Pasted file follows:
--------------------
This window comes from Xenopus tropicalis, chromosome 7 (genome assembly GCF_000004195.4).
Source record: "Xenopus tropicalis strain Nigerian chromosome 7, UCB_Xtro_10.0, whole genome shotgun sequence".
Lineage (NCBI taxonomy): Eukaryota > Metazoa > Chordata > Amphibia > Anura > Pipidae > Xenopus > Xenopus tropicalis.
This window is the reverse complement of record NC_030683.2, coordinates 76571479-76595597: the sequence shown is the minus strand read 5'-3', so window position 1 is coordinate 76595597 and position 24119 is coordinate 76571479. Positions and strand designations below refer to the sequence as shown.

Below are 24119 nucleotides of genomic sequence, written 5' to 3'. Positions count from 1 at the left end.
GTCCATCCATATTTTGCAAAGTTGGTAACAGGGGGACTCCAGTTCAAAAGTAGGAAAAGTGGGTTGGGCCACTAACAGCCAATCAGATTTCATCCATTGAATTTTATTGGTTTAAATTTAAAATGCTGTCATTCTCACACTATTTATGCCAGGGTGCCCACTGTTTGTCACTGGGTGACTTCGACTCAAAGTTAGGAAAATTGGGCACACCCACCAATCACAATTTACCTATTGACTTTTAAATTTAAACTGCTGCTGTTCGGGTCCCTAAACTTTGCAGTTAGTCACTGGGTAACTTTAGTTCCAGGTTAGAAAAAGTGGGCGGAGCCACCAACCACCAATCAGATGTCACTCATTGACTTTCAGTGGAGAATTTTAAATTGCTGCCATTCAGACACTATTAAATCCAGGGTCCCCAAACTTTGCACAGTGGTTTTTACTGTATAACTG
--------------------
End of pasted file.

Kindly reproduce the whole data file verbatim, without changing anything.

This window comes from Xenopus tropicalis, chromosome 7 (genome assembly GCF_000004195.4).
Source record: "Xenopus tropicalis strain Nigerian chromosome 7, UCB_Xtro_10.0, whole genome shotgun sequence".
Lineage (NCBI taxonomy): Eukaryota > Metazoa > Chordata > Amphibia > Anura > Pipidae > Xenopus > Xenopus tropicalis.
This window is the reverse complement of record NC_030683.2, coordinates 76571479-76595597: the sequence shown is the minus strand read 5'-3', so window position 1 is coordinate 76595597 and position 24119 is coordinate 76571479. Positions and strand designations below refer to the sequence as shown.

Below are 24119 nucleotides of genomic sequence, written 5' to 3'. Positions count from 1 at the left end.
GTCCATCCATATTTTGCAAAGTTGGTAACAGGGGGACTCCAGTTCAAAAGTAGGAAAAGTGGGTTGGGCCACTAACAGCCAATCAGATTTCATCCATTGAATTTTATTGGTTTAAATTTAAAATGCTGTCATTCTCACACTATTTATGCCAGGGTGCCCACTGTTTGTCACTGGGTGACTTCGACTCAAAGTTAGGAAAATTGGGCACACCCACCAATCACAATTTACCTATTGACTTTTAAATTTAAACTGCTGCTGTTCGGGTCCCTAAACTTTGCAGTTAGTCACTGGGTAACTTTAGTTCCAGGTTAGAAAAAGTGGGCGGAGCCACCAACCACCAATCAGATGTCACTCATTGACTTTCAGTGGAGAATTTTAAATTGCTGCCATTCAGACACTATTAAATCCAGGGTCCCCAAACTTTGCACAGTGGTTTTTACTGTATAACTG